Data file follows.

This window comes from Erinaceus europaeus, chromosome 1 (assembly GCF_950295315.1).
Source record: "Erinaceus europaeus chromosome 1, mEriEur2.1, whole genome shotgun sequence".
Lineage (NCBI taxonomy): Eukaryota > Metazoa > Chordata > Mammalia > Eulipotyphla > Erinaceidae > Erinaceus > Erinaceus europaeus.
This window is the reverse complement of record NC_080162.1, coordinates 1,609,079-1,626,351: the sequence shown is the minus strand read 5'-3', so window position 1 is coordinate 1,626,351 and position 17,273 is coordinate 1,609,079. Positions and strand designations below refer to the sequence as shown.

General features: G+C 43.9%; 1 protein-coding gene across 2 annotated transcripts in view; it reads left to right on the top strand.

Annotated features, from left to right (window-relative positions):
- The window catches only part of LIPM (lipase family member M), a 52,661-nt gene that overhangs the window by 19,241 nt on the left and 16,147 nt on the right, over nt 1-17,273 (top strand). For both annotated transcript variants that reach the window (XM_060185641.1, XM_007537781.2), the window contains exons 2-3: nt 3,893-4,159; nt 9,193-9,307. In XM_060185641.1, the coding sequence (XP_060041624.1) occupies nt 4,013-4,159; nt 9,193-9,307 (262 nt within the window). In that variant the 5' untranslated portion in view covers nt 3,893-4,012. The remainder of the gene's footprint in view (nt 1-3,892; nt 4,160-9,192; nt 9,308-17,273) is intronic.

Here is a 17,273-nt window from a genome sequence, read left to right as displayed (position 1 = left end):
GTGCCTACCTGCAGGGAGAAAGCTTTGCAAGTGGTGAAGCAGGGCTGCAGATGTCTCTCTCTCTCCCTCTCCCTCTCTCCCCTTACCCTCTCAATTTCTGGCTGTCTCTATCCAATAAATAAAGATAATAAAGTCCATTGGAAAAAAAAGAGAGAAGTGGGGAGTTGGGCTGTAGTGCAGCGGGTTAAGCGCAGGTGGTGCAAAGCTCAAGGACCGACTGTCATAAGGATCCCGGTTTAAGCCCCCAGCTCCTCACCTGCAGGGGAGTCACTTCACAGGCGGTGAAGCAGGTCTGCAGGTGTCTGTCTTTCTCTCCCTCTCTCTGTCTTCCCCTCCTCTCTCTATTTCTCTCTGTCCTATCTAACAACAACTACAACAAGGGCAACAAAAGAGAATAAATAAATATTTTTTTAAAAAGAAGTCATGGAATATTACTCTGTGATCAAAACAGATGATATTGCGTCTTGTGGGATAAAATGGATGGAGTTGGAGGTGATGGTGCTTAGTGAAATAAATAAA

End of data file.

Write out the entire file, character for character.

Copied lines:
This window comes from Erinaceus europaeus, chromosome 1 (assembly GCF_950295315.1).
Source record: "Erinaceus europaeus chromosome 1, mEriEur2.1, whole genome shotgun sequence".
Lineage (NCBI taxonomy): Eukaryota > Metazoa > Chordata > Mammalia > Eulipotyphla > Erinaceidae > Erinaceus > Erinaceus europaeus.
This window is the reverse complement of record NC_080162.1, coordinates 1,609,079-1,626,351: the sequence shown is the minus strand read 5'-3', so window position 1 is coordinate 1,626,351 and position 17,273 is coordinate 1,609,079. Positions and strand designations below refer to the sequence as shown.

General features: G+C 43.9%; 1 protein-coding gene across 2 annotated transcripts in view; it reads left to right on the top strand.

Annotated features, from left to right (window-relative positions):
- The window catches only part of LIPM (lipase family member M), a 52,661-nt gene that overhangs the window by 19,241 nt on the left and 16,147 nt on the right, over nt 1-17,273 (top strand). For both annotated transcript variants that reach the window (XM_060185641.1, XM_007537781.2), the window contains exons 2-3: nt 3,893-4,159; nt 9,193-9,307. In XM_060185641.1, the coding sequence (XP_060041624.1) occupies nt 4,013-4,159; nt 9,193-9,307 (262 nt within the window). In that variant the 5' untranslated portion in view covers nt 3,893-4,012. The remainder of the gene's footprint in view (nt 1-3,892; nt 4,160-9,192; nt 9,308-17,273) is intronic.

Here is a 17,273-nt window from a genome sequence, read left to right as displayed (position 1 = left end):
GTGCCTACCTGCAGGGAGAAAGCTTTGCAAGTGGTGAAGCAGGGCTGCAGATGTCTCTCTCTCTCCCTCTCCCTCTCTCCCCTTACCCTCTCAATTTCTGGCTGTCTCTATCCAATAAATAAAGATAATAAAGTCCATTGGAAAAAAAAGAGAGAAGTGGGGAGTTGGGCTGTAGTGCAGCGGGTTAAGCGCAGGTGGTGCAAAGCTCAAGGACCGACTGTCATAAGGATCCCGGTTTAAGCCCCCAGCTCCTCACCTGCAGGGGAGTCACTTCACAGGCGGTGAAGCAGGTCTGCAGGTGTCTGTCTTTCTCTCCCTCTCTCTGTCTTCCCCTCCTCTCTCTATTTCTCTCTGTCCTATCTAACAACAACTACAACAAGGGCAACAAAAGAGAATAAATAAATATTTTTTTAAAAAGAAGTCATGGAATATTACTCTGTGATCAAAACAGATGATATTGCGTCTTGTGGGATAAAATGGATGGAGTTGGAGGTGATGGTGCTTAGTGAAATAAATAAA